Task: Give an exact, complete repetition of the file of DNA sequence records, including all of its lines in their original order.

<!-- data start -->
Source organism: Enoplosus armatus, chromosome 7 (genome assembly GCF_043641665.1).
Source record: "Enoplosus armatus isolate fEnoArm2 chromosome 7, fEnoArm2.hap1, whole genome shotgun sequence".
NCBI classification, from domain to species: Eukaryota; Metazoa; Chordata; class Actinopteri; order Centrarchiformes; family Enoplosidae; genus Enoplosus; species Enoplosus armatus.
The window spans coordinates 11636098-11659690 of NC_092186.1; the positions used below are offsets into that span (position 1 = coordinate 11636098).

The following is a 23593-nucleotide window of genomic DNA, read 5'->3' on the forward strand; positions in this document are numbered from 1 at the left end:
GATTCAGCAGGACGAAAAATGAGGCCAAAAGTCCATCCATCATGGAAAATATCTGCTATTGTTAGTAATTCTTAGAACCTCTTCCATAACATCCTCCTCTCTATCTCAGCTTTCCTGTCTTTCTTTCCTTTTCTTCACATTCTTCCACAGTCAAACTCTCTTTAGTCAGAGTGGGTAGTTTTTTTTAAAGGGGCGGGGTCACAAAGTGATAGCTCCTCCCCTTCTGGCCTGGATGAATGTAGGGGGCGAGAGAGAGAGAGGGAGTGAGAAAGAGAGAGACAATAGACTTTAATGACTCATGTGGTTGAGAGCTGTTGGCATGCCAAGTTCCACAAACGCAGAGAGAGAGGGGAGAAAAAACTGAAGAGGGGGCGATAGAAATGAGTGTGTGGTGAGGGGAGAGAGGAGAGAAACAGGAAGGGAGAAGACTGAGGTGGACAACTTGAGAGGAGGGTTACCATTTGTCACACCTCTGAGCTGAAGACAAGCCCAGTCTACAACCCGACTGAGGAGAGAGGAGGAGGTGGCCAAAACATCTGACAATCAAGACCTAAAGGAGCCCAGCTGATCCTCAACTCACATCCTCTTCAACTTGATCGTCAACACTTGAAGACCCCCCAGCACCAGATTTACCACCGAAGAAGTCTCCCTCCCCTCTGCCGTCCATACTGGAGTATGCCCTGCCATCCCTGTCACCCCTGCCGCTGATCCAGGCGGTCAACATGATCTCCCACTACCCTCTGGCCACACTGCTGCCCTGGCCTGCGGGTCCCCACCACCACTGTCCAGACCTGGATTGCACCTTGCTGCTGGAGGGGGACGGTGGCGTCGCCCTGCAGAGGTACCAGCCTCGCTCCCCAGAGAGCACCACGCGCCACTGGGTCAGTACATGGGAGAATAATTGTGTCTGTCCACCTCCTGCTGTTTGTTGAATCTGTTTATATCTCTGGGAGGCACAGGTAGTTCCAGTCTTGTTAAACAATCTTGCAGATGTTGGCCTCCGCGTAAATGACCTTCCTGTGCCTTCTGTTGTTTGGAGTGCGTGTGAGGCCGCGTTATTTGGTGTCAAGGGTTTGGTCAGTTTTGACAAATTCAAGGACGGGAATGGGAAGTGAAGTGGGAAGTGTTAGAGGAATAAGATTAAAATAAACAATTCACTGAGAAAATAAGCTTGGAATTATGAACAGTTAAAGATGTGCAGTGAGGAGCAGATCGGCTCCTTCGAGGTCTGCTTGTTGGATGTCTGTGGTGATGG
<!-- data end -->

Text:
Source organism: Enoplosus armatus, chromosome 7 (genome assembly GCF_043641665.1).
Source record: "Enoplosus armatus isolate fEnoArm2 chromosome 7, fEnoArm2.hap1, whole genome shotgun sequence".
NCBI classification, from domain to species: Eukaryota; Metazoa; Chordata; class Actinopteri; order Centrarchiformes; family Enoplosidae; genus Enoplosus; species Enoplosus armatus.
The window spans coordinates 11636098-11659690 of NC_092186.1; the positions used below are offsets into that span (position 1 = coordinate 11636098).

The following is a 23593-nucleotide window of genomic DNA, read 5'->3' on the forward strand; positions in this document are numbered from 1 at the left end:
GATTCAGCAGGACGAAAAATGAGGCCAAAAGTCCATCCATCATGGAAAATATCTGCTATTGTTAGTAATTCTTAGAACCTCTTCCATAACATCCTCCTCTCTATCTCAGCTTTCCTGTCTTTCTTTCCTTTTCTTCACATTCTTCCACAGTCAAACTCTCTTTAGTCAGAGTGGGTAGTTTTTTTTAAAGGGGCGGGGTCACAAAGTGATAGCTCCTCCCCTTCTGGCCTGGATGAATGTAGGGGGCGAGAGAGAGAGAGGGAGTGAGAAAGAGAGAGACAATAGACTTTAATGACTCATGTGGTTGAGAGCTGTTGGCATGCCAAGTTCCACAAACGCAGAGAGAGAGGGGAGAAAAAACTGAAGAGGGGGCGATAGAAATGAGTGTGTGGTGAGGGGAGAGAGGAGAGAAACAGGAAGGGAGAAGACTGAGGTGGACAACTTGAGAGGAGGGTTACCATTTGTCACACCTCTGAGCTGAAGACAAGCCCAGTCTACAACCCGACTGAGGAGAGAGGAGGAGGTGGCCAAAACATCTGACAATCAAGACCTAAAGGAGCCCAGCTGATCCTCAACTCACATCCTCTTCAACTTGATCGTCAACACTTGAAGACCCCCCAGCACCAGATTTACCACCGAAGAAGTCTCCCTCCCCTCTGCCGTCCATACTGGAGTATGCCCTGCCATCCCTGTCACCCCTGCCGCTGATCCAGGCGGTCAACATGATCTCCCACTACCCTCTGGCCACACTGCTGCCCTGGCCTGCGGGTCCCCACCACCACTGTCCAGACCTGGATTGCACCTTGCTGCTGGAGGGGGACGGTGGCGTCGCCCTGCAGAGGTACCAGCCTCGCTCCCCAGAGAGCACCACGCGCCACTGGGTCAGTACATGGGAGAATAATTGTGTCTGTCCACCTCCTGCTGTTTGTTGAATCTGTTTATATCTCTGGGAGGCACAGGTAGTTCCAGTCTTGTTAAACAATCTTGCAGATGTTGGCCTCCGCGTAAATGACCTTCCTGTGCCTTCTGTTGTTTGGAGTGCGTGTGAGGCCGCGTTATTTGGTGTCAAGGGTTTGGTCAGTTTTGACAAATTCAAGGACGGGAATGGGAAGTGAAGTGGGAAGTGTTAGAGGAATAAGATTAAAATAAACAATTCACTGAGAAAATAAGCTTGGAATTATGAACAGTTAAAGATGTGCAGTGAGGAGCAGATCGGCTCCTTCGAGGTCTGCTTGTTGGATGTCTGTGGTGATGG